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Virginia Cooperative Extension - Knowledge for the CommonWealth

Income over feed cost is a very important measurement because typically feed makes up over half the cost of producing milk

Dairy Pipeline: January 2003

Charles C. Stallings
Extension Dairy Scientist, Nutrition
(540) 231-4758

It represents what is left to pay labor, interest, and other expenses plus profit. The October Virginia DHI average milking cow income over feed cost was $5.33 down from $6.15 in June 2002 and $7.50 in June 2001. Total feed cost in October was $3.08 per milking cow per day for 63 lbs. of milk produced. Declining milk prices have certainly resulted in reduced income. Also feed prices have increased. Another factor impacting income over feed cost is level of milk production. Below I have calculated rations at 50, 60, 70, and 80 lbs. of milk per cow per day. I priced alfalfa at $120/ton, corn silage at $30, whole cottonseed at $120, corn at $110, protein supplement at $220, and a 4:1 mineral at $300. More production will result in more feed consumed but the increased income more than offsets the extra feed and also the increased nutrient density needed at higher productions. In calculating income over feed cost I used a milk blend price of $13.14 (Oct. DHI average). Notice for each 10 lbs./cow /day increase in milk the income over feed cost increases a dollar or more.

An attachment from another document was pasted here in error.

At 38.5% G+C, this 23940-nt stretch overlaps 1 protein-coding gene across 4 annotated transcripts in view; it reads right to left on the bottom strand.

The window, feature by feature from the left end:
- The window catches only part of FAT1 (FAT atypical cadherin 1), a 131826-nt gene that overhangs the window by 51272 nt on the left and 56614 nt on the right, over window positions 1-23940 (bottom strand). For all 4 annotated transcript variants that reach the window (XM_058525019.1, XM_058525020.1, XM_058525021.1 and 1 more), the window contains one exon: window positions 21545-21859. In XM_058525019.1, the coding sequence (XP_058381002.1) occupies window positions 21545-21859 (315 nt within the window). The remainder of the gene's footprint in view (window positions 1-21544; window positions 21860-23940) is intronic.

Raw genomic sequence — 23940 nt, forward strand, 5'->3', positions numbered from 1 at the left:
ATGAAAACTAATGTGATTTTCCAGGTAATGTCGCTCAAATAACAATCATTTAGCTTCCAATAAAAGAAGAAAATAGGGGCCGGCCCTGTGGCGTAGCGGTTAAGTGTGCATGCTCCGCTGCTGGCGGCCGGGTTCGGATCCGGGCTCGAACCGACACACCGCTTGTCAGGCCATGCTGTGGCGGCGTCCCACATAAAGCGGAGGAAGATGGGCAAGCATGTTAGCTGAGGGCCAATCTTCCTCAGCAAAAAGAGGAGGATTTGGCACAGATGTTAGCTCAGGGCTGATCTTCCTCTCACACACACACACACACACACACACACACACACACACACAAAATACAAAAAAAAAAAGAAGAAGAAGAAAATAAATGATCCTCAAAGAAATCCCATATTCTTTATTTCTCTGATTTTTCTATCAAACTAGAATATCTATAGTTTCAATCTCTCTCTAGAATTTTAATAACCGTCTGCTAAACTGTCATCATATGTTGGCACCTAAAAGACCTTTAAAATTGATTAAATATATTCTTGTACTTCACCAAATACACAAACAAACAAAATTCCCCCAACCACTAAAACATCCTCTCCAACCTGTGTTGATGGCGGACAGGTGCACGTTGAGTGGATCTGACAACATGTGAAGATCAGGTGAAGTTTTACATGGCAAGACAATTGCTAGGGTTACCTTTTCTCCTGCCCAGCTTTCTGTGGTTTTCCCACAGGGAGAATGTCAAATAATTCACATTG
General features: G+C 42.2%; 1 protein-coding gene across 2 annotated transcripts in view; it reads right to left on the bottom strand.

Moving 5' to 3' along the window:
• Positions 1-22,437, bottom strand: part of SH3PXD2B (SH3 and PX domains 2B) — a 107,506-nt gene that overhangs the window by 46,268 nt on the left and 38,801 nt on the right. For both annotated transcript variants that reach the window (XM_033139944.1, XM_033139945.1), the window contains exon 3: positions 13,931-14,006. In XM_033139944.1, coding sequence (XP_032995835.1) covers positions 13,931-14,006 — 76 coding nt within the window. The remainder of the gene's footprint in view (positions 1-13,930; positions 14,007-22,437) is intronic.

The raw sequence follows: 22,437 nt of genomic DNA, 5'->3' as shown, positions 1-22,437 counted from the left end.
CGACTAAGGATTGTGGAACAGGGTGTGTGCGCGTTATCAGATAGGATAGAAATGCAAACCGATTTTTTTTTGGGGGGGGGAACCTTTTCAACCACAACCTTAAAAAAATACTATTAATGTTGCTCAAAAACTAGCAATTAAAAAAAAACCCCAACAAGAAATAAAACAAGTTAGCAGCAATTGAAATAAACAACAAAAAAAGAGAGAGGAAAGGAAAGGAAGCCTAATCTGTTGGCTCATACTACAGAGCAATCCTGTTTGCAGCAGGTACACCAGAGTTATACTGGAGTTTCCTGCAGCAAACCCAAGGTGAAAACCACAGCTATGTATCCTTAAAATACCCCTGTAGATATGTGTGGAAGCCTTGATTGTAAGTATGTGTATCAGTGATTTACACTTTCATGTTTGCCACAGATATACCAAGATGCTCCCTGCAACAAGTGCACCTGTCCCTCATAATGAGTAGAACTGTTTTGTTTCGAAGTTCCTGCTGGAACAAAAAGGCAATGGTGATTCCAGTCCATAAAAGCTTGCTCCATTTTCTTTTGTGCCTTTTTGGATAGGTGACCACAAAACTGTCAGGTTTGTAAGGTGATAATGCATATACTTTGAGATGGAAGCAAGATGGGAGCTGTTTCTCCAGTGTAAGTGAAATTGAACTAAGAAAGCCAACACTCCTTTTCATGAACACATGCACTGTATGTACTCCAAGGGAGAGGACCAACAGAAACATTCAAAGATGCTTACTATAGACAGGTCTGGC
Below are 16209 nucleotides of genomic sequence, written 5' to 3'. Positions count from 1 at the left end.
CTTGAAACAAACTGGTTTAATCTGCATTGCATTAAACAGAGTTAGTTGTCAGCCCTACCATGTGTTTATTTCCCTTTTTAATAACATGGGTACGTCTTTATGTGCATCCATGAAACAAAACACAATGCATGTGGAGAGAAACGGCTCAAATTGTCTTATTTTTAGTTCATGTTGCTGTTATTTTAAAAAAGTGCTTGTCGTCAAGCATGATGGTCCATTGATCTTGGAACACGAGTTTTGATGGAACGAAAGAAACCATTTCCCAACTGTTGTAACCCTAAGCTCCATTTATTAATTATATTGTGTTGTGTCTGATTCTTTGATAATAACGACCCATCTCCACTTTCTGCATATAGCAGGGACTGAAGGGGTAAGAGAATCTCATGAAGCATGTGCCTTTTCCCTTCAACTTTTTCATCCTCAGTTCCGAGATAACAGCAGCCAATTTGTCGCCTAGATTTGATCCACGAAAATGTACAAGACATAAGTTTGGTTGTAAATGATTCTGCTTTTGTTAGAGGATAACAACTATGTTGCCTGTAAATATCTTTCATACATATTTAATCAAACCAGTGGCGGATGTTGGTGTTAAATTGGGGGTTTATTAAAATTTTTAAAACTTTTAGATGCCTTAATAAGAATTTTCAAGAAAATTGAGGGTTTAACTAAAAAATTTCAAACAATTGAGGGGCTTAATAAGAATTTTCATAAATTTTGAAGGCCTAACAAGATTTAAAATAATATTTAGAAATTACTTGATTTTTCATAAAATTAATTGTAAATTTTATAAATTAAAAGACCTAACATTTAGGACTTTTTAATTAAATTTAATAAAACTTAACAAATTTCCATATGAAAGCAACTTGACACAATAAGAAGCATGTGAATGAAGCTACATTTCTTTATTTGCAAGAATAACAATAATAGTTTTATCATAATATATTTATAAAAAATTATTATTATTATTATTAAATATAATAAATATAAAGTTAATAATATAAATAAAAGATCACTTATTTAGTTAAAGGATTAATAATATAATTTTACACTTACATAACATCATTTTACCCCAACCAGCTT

Milk, lbs./cow/day 50 60 70 80
Feed, lbs./cow/day
Alfalfa hay 4 4 4 4
Corn silage 60 65 65 60
Whole cottonseeds 5 5 5 5
Corn 5.5 5.5 7 11
Protein supplement 4.5 5.5 7 8.5
Mineral .7 .8 .9 1.0
Value of milk, $/day 6.57 7.88 9.20 10.51
Feed cost, $/day 2.39 2.57 2.82 3.13
Income over feed cost, $/day 4.18 5.31 6.38 7.38

Another expression of income over feed cost on the DHI report is for all cows including those that are dry and not producing milk but are consuming feed. The DHI Virginia average was $4.10 for October 2002 compared to $4.88 in

June. These numbers are significantly less than those for milking cows only and points out the need to know how the income over feed cost is calculated before comparing. Most reports on ration printouts will be for milking cows only. If dry cows and perhaps replacements are included the numbers need to be adjusted for comparison. The bottom line is income over feed cost should be above $5 per cow day for milking cows and $4 when dry cows are included. If it is not ask why. Is it because of low production or high feed inputs or both?

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